After-Death States


At whatever period of history we look, we find that man has never been without a friend. Even at the darkest moments of the world's history, or of our own individual lives, help and comfort can always be derived if we know where to look for them.

Of real help and comfort to us is the understanding of the meaning of a circumstance and the way it should be faced. There are few philosophers as helpful in this respect for the ordinary person as Marcus Aurelius, the Roman Emperor of the second century, and Epictetus, the slave philosopher. They are far better teachers on how to live than many of the present writers and psychiatrists.

If indeed we are a superior genus of animal, and to die is to cease to be, then let us "eat, drink and be merry, for tomorrow we die." If we are immortal, divine beings in animal-human forms, having a goal of perfection which must be reached by our own efforts, then we can joyfully shoulder the burdens of life. Life invests itself with a purpose, not a purpose limited to "three-score years and ten," but a purpose which lasts from life to life. There is no death, i.e., cessation, but immortal living.

What is death? Materialistic science says that when we die we are no more; the substance of our bodies goes back to Nature. Religions speak of Heaven and Hell and offer Eternal Bliss or Eternal Hell. Occult Philosophy and the Great Teachers of all ages have given a different teaching, infinitely more reasonable and constructive.

Scientifically, that which exists can never cease to exist; that which does not exist can never exist. Unfoldment takes place and forms change, but Life itself goes on. If our consciousness leaves the body at death, does it cease to be? It leaves the body during sleep, but re-enters when we wake. What happens to it at death when it does not re-enter the body? Are the Spiritualists right when they say that the consciousness lives on in a finer body? The ancient Egyptian Book of the Dead describes the after-death states very graphically, though allegorically. Shall we believe in it? Do we accept what Jesus said to the thief on the cross: "Today shalt thou be with me in paradise"?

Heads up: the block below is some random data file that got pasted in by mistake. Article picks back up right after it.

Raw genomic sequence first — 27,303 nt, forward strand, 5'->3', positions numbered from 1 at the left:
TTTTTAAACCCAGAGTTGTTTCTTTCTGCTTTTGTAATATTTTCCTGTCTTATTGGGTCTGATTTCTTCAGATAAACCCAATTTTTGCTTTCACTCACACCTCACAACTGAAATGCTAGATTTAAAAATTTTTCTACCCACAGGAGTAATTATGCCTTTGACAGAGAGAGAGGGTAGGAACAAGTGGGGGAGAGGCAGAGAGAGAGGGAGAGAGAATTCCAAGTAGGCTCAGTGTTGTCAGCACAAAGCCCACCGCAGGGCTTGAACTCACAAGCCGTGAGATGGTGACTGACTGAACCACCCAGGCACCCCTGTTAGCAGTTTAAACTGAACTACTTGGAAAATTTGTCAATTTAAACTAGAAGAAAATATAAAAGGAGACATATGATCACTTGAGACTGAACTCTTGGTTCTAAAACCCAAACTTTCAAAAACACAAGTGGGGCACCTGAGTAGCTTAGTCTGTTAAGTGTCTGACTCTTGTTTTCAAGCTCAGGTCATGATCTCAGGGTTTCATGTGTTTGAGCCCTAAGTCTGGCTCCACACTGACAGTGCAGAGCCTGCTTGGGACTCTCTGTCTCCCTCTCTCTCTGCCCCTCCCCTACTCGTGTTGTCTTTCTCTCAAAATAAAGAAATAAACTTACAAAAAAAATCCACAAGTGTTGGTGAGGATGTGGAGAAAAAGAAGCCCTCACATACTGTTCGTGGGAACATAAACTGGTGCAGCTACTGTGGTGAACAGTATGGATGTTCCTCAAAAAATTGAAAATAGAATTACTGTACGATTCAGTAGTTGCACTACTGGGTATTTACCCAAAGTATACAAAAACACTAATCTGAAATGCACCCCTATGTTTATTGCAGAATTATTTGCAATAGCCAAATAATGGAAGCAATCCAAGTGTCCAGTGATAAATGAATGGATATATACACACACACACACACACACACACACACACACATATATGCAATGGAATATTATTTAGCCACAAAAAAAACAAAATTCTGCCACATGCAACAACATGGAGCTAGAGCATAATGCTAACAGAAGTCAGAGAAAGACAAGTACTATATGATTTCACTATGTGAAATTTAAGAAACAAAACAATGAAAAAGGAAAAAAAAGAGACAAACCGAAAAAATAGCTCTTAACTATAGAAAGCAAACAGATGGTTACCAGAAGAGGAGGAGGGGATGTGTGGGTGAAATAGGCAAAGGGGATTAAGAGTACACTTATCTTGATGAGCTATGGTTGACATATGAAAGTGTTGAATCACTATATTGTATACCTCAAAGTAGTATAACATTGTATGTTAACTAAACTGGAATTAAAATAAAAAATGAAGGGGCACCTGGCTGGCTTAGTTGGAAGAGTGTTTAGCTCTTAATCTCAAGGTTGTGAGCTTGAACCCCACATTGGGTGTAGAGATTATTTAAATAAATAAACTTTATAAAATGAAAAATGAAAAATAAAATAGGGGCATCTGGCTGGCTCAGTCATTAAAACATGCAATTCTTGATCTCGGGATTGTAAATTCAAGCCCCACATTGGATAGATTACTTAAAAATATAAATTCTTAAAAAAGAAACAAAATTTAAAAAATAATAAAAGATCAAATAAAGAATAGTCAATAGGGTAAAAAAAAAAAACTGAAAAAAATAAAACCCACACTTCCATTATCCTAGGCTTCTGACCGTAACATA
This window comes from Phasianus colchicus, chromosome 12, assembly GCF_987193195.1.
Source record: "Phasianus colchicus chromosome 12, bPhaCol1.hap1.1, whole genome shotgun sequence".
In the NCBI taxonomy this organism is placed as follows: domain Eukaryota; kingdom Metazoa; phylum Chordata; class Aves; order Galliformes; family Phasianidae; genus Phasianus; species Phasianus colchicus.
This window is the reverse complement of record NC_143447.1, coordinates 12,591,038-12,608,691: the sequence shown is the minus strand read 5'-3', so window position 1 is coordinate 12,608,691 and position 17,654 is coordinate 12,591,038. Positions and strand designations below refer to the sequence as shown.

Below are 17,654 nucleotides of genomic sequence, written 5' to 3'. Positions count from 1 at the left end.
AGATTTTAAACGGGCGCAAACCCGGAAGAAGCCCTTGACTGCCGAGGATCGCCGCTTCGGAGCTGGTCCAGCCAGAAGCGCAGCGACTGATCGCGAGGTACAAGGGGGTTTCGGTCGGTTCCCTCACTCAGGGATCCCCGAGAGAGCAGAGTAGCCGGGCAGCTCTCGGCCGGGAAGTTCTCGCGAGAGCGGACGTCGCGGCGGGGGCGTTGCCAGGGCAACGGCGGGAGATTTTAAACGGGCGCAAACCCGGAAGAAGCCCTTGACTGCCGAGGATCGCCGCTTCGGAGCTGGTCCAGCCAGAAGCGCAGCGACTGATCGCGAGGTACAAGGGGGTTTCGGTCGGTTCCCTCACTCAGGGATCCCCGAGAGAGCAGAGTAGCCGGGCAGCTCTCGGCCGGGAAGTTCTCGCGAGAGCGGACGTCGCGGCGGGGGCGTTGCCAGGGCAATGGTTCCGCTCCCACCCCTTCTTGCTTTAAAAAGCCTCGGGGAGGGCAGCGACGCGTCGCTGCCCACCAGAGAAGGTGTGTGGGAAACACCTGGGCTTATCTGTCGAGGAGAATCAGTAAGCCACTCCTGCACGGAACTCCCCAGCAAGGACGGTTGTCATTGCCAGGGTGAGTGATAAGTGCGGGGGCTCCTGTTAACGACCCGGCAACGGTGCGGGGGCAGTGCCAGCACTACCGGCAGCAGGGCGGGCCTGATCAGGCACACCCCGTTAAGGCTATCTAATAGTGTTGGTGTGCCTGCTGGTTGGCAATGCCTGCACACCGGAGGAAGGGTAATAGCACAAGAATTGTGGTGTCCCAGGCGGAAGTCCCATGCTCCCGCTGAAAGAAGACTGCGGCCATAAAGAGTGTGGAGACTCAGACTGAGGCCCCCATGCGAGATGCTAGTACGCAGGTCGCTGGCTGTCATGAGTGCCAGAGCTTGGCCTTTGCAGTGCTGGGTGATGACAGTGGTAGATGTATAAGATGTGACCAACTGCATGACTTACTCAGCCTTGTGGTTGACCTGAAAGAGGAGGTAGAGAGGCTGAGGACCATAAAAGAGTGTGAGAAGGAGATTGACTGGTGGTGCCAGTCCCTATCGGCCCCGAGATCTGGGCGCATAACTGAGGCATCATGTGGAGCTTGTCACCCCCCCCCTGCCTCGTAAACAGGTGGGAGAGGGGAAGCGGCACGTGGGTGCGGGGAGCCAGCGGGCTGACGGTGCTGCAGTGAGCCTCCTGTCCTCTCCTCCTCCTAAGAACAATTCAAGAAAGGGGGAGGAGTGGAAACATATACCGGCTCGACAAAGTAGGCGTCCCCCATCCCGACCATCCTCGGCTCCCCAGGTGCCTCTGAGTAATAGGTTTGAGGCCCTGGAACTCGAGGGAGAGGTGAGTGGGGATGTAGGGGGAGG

Let us go a little deeper and study more fully the ancient teaching on the after-death states.

When a man dies, the immortal part of him leaves the body. As that body has a magnetic counterpart called the astral body, it dwells in that. Immediately he is pronounced dead, he sees in a review his whole past life, down to the smallest detail, and he sees it in a way he had not seen it during life, for the Divine Parent itself descends at the moment of death and floods the personal consciousness with light so that the whole field of the life just lived is illuminated and the meaning of the experiences gone through shown.

When this is done, consciousness withdraws entirely and falls into a sleep that may last for a few hours, a few days, weeks, months or years, depending on the grossness of the last life or its "goodness." During this sleep, either dreamless or nightmarish, another death or separation takes place. All the memories that pertain to the higher side of life stay with the consciousness, while all the gross, selfish desires, feelings and thoughts form an entity which remains in that astral form. The consciousness of this entity is not what we would call consciousness, but unconsciousness, and it drifts like a leaf in the wind while it undergoes the process of disintegration. This second corpse may last for a short while or for a very long while, and if it is left alone the normal process of decomposition will take place. But, if it be contacted by a medium or attracted to a séance, the memories can be reawakened, as the record on a gramophone can be brought to life by the gramophone needle, the medium representing, in this analogy, the needle. This reawakening of the memories of the past life is good neither for the medium nor for the corpse, for its decomposition is hindered. Therefore necromancy has been strongly denounced by all sages.